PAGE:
According to the Vice-Chancellor of the University of Western Sydney – Barney Glover – the funding changes to higher education are SO COMPLEX there isn’t enough time to implement them by 2016, when they’re due to go ahead. And Professor Glover should know. He has a PhD in applied mathematics.

It reminds me of Erasmus, who in his 1509 satire In Praise of Folly mocked a new breed of sophist: mathematicians and all those who use numbers to hoodwink and bamboozle. In this passage Erasmus was very possibly referring to the father of accounting Luca Pacioli:

‘When especially they disdain the vulgar crowd is when they bring out their triangles, quadrangles, circles, and mathematical pictures of the sort, lay one upon the other, intertwine them into a maze, then deploy some letters as if in line of battle, and presently do it over in reverse order – and all to involve the uninitiated in darkness.’

We live daily with the consequences of this rule by number.


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The library stripped bare 2: the University of Sydney’s Library draft change proposal, aka libricide

libricide 1. (rare) The destruction of books.

Since writing about libraries here five days ago I’ve been looking into the University of Sydney’s plan to ‘restructure’ its libraries.

The ‘Update on library change proposal‘ issued on 8 May 2014 talks of ‘wider changes to provide library services in tune with the needs of today’s students and researchers’. This seems to mean, to provide services whose use can be more easily quantified.

Regarding the threat of job losses, the university said ‘it is unable to quantify the possible number of job losses for want of a business plan’. It also said it had made clear ‘that the number of full-time equivalent staff in the proposed new structure could be higher than the current number. The number of “job losses” will therefore depend on the outcome of both the mapping and the redeployment processes.’

Those quote marks around “job losses” are not promising. Nor are the ideas of ‘equivalent staff’ and staff ‘mapping’.

My other concern is for the books themselves. This plan entails the removal of entire collections of books from specialist libraries, notably the Medical Library and Badham Library, which is home to veterinary science, agriculture and the environment, and the biological sciences. And the transformation of two other libraries – Camden and Dentistry – into 24-hour access book vending machines.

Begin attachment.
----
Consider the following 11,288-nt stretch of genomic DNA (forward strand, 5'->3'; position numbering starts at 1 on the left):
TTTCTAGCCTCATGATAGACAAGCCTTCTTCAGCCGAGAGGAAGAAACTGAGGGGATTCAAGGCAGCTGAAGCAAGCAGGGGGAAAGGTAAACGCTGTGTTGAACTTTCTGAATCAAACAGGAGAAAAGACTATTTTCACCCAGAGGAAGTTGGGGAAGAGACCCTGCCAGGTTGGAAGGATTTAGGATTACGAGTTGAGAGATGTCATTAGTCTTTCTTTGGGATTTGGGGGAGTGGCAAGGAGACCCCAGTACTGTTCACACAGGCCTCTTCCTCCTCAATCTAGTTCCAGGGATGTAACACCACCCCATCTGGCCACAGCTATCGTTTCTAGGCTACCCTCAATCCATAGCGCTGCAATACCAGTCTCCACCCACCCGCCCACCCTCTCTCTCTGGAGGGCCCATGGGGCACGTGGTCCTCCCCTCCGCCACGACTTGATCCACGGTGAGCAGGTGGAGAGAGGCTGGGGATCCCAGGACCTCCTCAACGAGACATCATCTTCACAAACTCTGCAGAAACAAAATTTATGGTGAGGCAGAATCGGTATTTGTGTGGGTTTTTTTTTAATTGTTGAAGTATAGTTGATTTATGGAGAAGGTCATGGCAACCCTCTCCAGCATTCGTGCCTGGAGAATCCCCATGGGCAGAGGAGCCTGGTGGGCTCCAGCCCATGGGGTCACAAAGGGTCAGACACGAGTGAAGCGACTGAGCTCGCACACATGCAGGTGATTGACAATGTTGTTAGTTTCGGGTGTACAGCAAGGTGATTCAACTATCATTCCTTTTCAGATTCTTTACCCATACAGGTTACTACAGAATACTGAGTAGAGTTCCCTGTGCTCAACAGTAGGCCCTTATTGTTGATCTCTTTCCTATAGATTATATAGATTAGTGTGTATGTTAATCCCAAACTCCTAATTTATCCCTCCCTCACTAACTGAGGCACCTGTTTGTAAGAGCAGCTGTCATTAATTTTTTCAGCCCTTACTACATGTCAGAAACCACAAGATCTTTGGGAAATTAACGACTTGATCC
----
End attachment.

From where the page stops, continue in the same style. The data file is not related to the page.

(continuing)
Nor am I heartened by the university’s 2012 annual report, in which the Vice-Chancellor Michael Spence speaks of ‘our program of library upgrades’. This is partly spelled out in ‘Strategy 7′, which notes that the university’s learning facilities are ‘underpinned by “virtual desktop” technology, which enables students to access hundreds of course-specific applications when they log on to University-provided computers in the new spaces. By end-2012, more than 30,800 students “owned” a virtual desktop and there were on average 6000 logins per day.’

Another key 2012 library initiative was a ‘learning space metrics project’, which ‘identified that students engage annually in more than 5 million online sessions as part of their experience in units of study, interacting with more than 3 million learning objects, and using more than 60 online tools provided by the University.’

Such beautiful numbers. Such empty data.

In my post last Tuesday I alluded to The Walrus and the Carpenter because I like its rhythms. But it is also a poem about deception and mass destruction. Of oysters, by the walrus and the carpenter.

It seems a similar act of mass destruction is threatened for the books of the University of Sydney. This has already happened to its Fisher Library, once one of the largest Dewey Decimal open stacks in the world. As part of its revamp, around half of Fisher’s former one million books were disappeared. Many disposed of. Some put into storage, so they can no longer be browsed.

Apparently ‘browsing’ – which is what physically reading books in the library is now called – ‘has been deemed a luxury, unsustainable on cost-efficiency grounds’. This according to Adam Jasper Smith, in his story ‘The optimisation of Fisher Library‘ published in 2011.

As he explained it, ‘The problem with browsing is that it is private, old-fashioned and hard to quantify.’ Ah. Numbers again. Smith said, ‘IT-learning is so cheap, so easily quantifiable, that it becomes impossible to defend a practice, like reading books, that is so wasteful, and so indulgently unquantifiable in its value.’